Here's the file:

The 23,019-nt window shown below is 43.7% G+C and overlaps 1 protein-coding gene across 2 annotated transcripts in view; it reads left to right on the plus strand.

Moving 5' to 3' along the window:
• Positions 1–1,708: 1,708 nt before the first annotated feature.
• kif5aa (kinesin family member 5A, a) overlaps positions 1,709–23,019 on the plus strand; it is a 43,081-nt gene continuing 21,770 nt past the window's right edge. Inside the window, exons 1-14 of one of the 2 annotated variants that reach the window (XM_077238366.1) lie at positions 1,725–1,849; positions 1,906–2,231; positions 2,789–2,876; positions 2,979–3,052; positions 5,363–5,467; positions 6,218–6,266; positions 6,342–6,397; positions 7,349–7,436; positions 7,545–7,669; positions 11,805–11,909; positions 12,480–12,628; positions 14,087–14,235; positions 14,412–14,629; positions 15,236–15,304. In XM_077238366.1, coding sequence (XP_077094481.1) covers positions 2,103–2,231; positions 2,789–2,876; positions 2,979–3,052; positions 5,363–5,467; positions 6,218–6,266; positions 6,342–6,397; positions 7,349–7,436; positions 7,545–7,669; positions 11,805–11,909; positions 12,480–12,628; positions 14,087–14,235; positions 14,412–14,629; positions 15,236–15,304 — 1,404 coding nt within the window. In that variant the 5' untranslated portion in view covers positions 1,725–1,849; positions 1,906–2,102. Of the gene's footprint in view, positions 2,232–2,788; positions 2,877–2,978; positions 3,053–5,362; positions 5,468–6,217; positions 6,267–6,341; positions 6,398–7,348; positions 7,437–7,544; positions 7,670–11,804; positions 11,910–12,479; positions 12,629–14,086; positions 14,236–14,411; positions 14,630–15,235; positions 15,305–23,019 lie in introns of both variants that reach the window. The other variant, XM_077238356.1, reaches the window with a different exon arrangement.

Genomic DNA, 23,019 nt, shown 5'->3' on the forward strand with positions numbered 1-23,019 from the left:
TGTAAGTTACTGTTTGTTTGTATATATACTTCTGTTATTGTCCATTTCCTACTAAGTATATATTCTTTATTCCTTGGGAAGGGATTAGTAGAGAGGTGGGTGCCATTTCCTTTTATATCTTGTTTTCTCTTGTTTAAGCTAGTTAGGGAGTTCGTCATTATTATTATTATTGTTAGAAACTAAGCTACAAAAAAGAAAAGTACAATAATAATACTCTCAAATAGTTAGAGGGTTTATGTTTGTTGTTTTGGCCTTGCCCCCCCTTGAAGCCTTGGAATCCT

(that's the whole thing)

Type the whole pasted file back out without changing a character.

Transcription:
The 23,019-nt window shown below is 43.7% G+C and overlaps 1 protein-coding gene across 2 annotated transcripts in view; it reads left to right on the plus strand.

Moving 5' to 3' along the window:
• Positions 1–1,708: 1,708 nt before the first annotated feature.
• kif5aa (kinesin family member 5A, a) overlaps positions 1,709–23,019 on the plus strand; it is a 43,081-nt gene continuing 21,770 nt past the window's right edge. Inside the window, exons 1-14 of one of the 2 annotated variants that reach the window (XM_077238366.1) lie at positions 1,725–1,849; positions 1,906–2,231; positions 2,789–2,876; positions 2,979–3,052; positions 5,363–5,467; positions 6,218–6,266; positions 6,342–6,397; positions 7,349–7,436; positions 7,545–7,669; positions 11,805–11,909; positions 12,480–12,628; positions 14,087–14,235; positions 14,412–14,629; positions 15,236–15,304. In XM_077238366.1, coding sequence (XP_077094481.1) covers positions 2,103–2,231; positions 2,789–2,876; positions 2,979–3,052; positions 5,363–5,467; positions 6,218–6,266; positions 6,342–6,397; positions 7,349–7,436; positions 7,545–7,669; positions 11,805–11,909; positions 12,480–12,628; positions 14,087–14,235; positions 14,412–14,629; positions 15,236–15,304 — 1,404 coding nt within the window. In that variant the 5' untranslated portion in view covers positions 1,725–1,849; positions 1,906–2,102. Of the gene's footprint in view, positions 2,232–2,788; positions 2,877–2,978; positions 3,053–5,362; positions 5,468–6,217; positions 6,267–6,341; positions 6,398–7,348; positions 7,437–7,544; positions 7,670–11,804; positions 11,910–12,479; positions 12,629–14,086; positions 14,236–14,411; positions 14,630–15,235; positions 15,305–23,019 lie in introns of both variants that reach the window. The other variant, XM_077238356.1, reaches the window with a different exon arrangement.

Genomic DNA, 23,019 nt, shown 5'->3' on the forward strand with positions numbered 1-23,019 from the left:
TGTAAGTTACTGTTTGTTTGTATATATACTTCTGTTATTGTCCATTTCCTACTAAGTATATATTCTTTATTCCTTGGGAAGGGATTAGTAGAGAGGTGGGTGCCATTTCCTTTTATATCTTGTTTTCTCTTGTTTAAGCTAGTTAGGGAGTTCGTCATTATTATTATTATTGTTAGAAACTAAGCTACAAAAAAGAAAAGTACAATAATAATACTCTCAAATAGTTAGAGGGTTTATGTTTGTTGTTTTGGCCTTGCCCCCCCTTGAAGCCTTGGAATCCT